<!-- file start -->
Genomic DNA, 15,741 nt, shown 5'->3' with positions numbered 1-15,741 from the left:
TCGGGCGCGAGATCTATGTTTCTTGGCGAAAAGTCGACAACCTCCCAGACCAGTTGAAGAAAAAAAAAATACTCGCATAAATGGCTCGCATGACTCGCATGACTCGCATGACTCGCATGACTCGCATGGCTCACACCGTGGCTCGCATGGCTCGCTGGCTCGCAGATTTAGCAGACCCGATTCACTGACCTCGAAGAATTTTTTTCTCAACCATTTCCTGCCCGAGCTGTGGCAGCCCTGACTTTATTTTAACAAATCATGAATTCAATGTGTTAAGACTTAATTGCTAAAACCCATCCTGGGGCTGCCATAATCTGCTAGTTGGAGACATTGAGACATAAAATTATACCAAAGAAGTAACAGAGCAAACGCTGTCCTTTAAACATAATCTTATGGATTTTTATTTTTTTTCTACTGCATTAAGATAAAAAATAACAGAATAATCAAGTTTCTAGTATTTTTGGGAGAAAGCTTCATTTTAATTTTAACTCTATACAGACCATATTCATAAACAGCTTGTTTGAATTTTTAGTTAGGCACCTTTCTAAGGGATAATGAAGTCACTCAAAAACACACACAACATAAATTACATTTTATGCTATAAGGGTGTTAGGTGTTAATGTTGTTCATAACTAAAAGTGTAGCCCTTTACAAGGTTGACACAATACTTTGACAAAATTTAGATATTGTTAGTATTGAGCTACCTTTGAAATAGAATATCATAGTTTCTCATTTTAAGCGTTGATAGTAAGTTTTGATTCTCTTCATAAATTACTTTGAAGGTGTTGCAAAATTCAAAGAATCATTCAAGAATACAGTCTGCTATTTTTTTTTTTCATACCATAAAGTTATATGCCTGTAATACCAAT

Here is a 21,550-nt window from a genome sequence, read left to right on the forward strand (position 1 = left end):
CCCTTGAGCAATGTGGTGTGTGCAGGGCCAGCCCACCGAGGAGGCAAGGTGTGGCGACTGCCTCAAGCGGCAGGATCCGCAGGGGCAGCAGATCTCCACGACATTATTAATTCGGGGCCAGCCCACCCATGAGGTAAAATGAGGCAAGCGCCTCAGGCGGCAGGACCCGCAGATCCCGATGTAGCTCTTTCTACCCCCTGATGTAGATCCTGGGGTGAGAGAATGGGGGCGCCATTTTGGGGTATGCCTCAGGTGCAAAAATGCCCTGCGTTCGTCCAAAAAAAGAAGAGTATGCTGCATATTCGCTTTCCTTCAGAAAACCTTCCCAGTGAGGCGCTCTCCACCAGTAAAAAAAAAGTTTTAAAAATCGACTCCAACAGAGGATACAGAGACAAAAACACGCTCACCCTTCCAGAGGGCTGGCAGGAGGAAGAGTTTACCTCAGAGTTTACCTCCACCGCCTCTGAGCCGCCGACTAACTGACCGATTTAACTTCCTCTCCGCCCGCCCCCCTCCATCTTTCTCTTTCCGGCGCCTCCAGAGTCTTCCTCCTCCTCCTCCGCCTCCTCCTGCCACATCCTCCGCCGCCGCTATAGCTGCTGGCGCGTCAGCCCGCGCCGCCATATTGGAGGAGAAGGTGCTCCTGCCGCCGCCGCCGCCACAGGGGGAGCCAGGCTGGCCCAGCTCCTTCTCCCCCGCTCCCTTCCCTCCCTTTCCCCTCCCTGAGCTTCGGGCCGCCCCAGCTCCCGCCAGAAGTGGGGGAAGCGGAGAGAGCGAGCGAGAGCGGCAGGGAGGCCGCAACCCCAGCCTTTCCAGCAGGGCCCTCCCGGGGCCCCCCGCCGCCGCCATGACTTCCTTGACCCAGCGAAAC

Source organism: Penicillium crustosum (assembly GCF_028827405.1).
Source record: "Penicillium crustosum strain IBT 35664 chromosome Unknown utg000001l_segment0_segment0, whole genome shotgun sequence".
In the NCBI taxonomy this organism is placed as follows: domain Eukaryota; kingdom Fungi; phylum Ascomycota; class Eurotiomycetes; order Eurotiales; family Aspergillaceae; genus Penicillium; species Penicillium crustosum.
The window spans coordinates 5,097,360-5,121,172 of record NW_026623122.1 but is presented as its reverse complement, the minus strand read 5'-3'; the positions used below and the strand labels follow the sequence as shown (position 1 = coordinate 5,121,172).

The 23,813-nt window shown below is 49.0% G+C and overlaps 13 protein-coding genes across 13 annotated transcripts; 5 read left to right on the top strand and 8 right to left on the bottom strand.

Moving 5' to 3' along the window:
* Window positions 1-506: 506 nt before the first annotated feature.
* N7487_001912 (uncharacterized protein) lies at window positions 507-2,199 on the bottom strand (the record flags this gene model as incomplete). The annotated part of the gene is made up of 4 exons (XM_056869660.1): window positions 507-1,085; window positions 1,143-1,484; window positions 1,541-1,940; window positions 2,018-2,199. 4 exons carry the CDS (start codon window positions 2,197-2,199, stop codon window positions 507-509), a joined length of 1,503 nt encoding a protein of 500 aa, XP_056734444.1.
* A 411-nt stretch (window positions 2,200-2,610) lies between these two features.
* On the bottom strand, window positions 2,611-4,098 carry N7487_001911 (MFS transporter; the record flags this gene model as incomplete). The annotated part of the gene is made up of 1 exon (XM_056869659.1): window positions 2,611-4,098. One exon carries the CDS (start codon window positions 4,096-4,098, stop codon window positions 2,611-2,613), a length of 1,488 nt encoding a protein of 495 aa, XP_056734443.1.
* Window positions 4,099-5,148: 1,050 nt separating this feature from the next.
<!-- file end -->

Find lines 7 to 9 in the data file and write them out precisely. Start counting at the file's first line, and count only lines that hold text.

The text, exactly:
In the NCBI taxonomy this organism is placed as follows: domain Eukaryota; kingdom Fungi; phylum Ascomycota; class Eurotiomycetes; order Eurotiales; family Aspergillaceae; genus Penicillium; species Penicillium crustosum.
The window spans coordinates 5,097,360-5,121,172 of record NW_026623122.1 but is presented as its reverse complement, the minus strand read 5'-3'; the positions used below and the strand labels follow the sequence as shown (position 1 = coordinate 5,121,172).

The 23,813-nt window shown below is 49.0% G+C and overlaps 13 protein-coding genes across 13 annotated transcripts; 5 read left to right on the top strand and 8 right to left on the bottom strand.